And there we’d been. Not yet outside the Anchorage city limits, our day apparently over before it had begun.
Now on the river, trying to put the scene behind me, I crouched slightly, tuning in to a wrinkle in the current where my first drift had drawn a suspicious pluck. Through the graphite rod I could feel the split-shots ticking lightly along the bottom. My arm was tight, cocked like a spring.
On the river’s far side the mountains reared abruptly, the aspens, cottonwoods and berry shrubs of the Kenai Mountains foothills forming a palette of vibrant yellows and reds. The high crags, sharp and ragged as pikes’ teeth, were dusted with snow. A few minutes earlier, the sun had broken through, a welcome departure from the gloom and dampness of early morning. Local weather systems — brewed by the alchemy of sunlight and air currents blowing off the peaks, ice fields and saltwater fiords to the east — keep the skies here in constant motion.
Through the center of it all, the river flowed, a striking blue-green ribbon tinted by glaciers and enriched by eons of salmon spawning, dying, and rotting away. Rainbows better than 10 pounds hold in that current, along with fiery-bellied Dolly Varden to 8 pounds or more.
Fall is the best time to catch them. The shorter days and darker nights, an edge in the air that promises snow and ice and hungrier times, drive the fish to fatten up. They grow ravenous, insatiable as we who pursue them, and it occurred to me there at the river’s edge, a fresh breeze kicking up and the mountains around me beaming in sunlight, that in a perfect world, September in Southcentral Alaska would last forever.
Briefly that morning, after the truck had come to a rest on its side, there had been silence. I’d hung in the darkness from my seat belt, dangling perhaps four feet above Pat. Then from the back seat Danny had called out, asking if everyone was OK. We were. The cab fell silent again as visions of that blue-green river and its thick-shouldered rainbow trout began to fade.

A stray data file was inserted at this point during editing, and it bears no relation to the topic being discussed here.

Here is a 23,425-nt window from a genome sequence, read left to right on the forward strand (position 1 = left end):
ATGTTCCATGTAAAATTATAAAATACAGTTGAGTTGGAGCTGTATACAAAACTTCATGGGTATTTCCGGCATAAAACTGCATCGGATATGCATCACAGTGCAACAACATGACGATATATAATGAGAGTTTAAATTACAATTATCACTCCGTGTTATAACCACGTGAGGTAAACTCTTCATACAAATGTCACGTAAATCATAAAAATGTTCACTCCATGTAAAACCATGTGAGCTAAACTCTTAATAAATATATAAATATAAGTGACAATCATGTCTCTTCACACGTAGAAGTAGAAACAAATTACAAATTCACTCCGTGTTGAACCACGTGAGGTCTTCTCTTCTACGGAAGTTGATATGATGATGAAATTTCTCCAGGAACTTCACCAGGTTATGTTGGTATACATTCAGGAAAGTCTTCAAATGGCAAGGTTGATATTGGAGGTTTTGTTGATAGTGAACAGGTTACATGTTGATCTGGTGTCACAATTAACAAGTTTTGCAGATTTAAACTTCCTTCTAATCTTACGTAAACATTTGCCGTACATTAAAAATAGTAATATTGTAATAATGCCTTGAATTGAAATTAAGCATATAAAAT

Suddenly, Pat, lying on his side against the driver’s door, had pounded his fist against the steering wheel and cursed. Danny and I kept a respectful silence; the truck, after all, was brand new — only three weeks old.
Then Pat had apologized for the accident, completely unwarranted considering that four-legged, 1,000-pound obstacles are not unusual on Southcentral Alaska roads. He blamed himself, uttering something about screwing up the fishing trip — when in fact his quick actions may well have saved our lives — and I realized then that Pat wasn’t thinking so much about the truck. Not on a September day with the air cool and the river running low and full of good, peppery fish.
Back on the water my second drift brought nothing, making me wonder if that first bump had been my imagination. Pitting the resistance of the current against the backbone of my rod, I pulled the line from the river and plopped it into the head of the eddy. In a second or two the split-shots were skittering across the bottom and again I crouched, settling into the drift.